When we experience a traumatic stress event, we often do not have words for our feelings. We feel “bad” and we know something is not right. If we do not talk about such feelings, we will not understand them and we may feel that no one understands us. Instead of pushing these strong feelings aside, we connect to them, describe them, and stay with them. When we spend enough time with our feelings, we will be able to make sense and let go of them. 

Tip 1: Writing to resolve strong feelings

Through writing, we can express ourselves freely and listen to our inner voice. If you are not sure how to start, here are some suggestions for what to write about:

  1. Your surroundings. Where are you now? What 3 things can you see? What 2 sounds can you hear? What 1 scent can you smell?
  2. Memories. As you observe the stress event that bothers you, what are some memories that come up to you?
  3. Emotions. What emotions do each of these memories bring to you? Where do you sense these emotions in your body?
  4. Needs/Wishes. What do these emotions tell you about your needs/wishes concerning yourself, loved ones, and the world? 
  5. Action. How do you think you will deal with the needs/wishes (or concerns)? List some small steps even if you don’t have the complete solutions.

Tip 2: Attending to your needs

There are things you can do regularly to take care of your physical, social, emotional and spiritual well-being:

  • Breathe. Breathe in and out slowly and gently 10 times. Allow yourself to sense every part of your body as you observe how your breathing affects your sensation.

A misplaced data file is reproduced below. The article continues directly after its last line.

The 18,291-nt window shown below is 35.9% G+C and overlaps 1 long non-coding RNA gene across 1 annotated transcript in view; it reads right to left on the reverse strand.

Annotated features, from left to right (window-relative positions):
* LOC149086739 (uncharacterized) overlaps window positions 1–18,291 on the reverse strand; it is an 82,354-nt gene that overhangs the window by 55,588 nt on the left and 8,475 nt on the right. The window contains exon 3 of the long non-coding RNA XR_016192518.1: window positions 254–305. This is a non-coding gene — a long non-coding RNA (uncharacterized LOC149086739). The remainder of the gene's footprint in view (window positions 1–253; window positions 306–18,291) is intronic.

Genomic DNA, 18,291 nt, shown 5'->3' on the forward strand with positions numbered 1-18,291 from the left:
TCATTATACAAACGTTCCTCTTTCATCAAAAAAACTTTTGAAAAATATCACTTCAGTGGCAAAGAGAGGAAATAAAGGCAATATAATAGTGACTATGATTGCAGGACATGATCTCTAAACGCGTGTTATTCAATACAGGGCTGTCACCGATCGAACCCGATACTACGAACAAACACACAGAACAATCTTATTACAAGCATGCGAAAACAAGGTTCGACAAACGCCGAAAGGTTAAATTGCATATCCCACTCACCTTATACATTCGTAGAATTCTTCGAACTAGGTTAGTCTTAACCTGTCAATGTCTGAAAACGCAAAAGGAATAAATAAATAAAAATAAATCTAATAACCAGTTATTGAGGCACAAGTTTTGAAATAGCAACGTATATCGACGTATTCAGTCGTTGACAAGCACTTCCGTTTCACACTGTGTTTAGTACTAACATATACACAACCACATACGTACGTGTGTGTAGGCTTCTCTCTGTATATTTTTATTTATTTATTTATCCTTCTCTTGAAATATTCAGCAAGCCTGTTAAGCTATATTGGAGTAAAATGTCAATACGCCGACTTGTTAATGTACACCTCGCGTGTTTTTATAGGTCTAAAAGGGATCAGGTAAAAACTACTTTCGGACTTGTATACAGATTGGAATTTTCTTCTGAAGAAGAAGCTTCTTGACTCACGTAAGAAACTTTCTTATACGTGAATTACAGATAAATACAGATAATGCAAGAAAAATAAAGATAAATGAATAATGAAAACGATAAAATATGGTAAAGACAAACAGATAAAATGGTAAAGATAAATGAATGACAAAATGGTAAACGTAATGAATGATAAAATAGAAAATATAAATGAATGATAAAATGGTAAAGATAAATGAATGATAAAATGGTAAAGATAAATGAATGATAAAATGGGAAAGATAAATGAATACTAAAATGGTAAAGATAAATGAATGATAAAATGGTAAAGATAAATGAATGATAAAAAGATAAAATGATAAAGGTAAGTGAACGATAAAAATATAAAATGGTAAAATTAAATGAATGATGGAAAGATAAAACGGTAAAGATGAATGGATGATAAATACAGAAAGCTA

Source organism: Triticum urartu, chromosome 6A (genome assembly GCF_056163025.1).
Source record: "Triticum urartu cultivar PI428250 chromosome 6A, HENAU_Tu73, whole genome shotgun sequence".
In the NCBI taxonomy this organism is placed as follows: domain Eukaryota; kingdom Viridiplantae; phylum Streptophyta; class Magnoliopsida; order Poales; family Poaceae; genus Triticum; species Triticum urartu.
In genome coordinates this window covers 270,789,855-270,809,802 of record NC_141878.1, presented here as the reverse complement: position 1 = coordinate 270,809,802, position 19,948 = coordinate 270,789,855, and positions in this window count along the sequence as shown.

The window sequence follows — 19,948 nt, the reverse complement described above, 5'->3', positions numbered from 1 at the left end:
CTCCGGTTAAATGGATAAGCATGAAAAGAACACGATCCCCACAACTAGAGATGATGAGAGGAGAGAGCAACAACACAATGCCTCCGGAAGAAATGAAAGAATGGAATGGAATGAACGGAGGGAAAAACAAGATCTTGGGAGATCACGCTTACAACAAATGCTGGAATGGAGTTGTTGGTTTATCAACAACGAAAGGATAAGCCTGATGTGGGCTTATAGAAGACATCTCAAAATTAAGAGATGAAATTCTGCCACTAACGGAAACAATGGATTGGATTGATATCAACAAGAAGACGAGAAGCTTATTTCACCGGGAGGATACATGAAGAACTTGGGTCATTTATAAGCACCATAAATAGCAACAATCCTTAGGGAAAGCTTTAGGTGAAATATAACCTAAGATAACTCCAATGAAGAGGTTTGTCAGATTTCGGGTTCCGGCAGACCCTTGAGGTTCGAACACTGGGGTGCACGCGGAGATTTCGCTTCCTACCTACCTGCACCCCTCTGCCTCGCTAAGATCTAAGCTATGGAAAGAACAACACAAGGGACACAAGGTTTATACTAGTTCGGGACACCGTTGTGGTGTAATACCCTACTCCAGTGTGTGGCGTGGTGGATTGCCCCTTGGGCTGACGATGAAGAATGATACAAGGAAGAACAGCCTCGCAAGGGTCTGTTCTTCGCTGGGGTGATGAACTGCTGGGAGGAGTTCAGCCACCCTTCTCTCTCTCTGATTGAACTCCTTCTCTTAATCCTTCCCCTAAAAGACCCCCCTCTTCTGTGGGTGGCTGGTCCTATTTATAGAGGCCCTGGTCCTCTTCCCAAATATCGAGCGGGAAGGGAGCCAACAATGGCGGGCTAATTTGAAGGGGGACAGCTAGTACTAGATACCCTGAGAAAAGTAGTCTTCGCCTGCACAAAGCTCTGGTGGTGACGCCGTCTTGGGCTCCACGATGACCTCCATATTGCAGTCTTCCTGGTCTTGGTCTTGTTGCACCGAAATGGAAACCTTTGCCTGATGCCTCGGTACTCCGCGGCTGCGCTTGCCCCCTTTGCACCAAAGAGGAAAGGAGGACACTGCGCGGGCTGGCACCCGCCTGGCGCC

• Exercise. Do some stretching or go jogging each day.
  • Stick to your routine. Eat, sleep, work, exercise, learn at the same time each day.
  • Talk. Share with your friends and family about your feelings.
  • Play. Hang out with people around you.  
  • Write down all your worries on a piece of paper. You can look at this paper at a specific time each day. After this time, fold the paper and put it away.
  • Observe your stress. Record what time stress comes each day and how bad it feels (on a scale of 1-10; 10 being the most stressful). After one week, look at the pattern and see what you can learn. 

Tip 3: Finding professional help

After a traumatic stress event, it is common that people experience multiple distress responses such as forgetfulness, irritability, nightmares, headaches and more. Many people will recover from the distress after some time. If distress responses persist after weeks and cause serious disturbance to daily activities, you may want to consult a mental health professional. You may also explore online resources such as AnxietyCanada offering free, useful information and activities. 

Kevin Yau, Lifespring Counseling and Care Center

You can contact Yayasan Pulih in Indonesia at +62 21 788 42 580 and visit http://yayasanpulih.org/. You can call Lifeline Australia on 13 11 14 or Beyond Blue Australia on 1300 22 4636. The National Suicide Prevention Lifeline in the United States is 1-800-273-8255. 

Embracementalhealth.org.au has mental health information in several languages.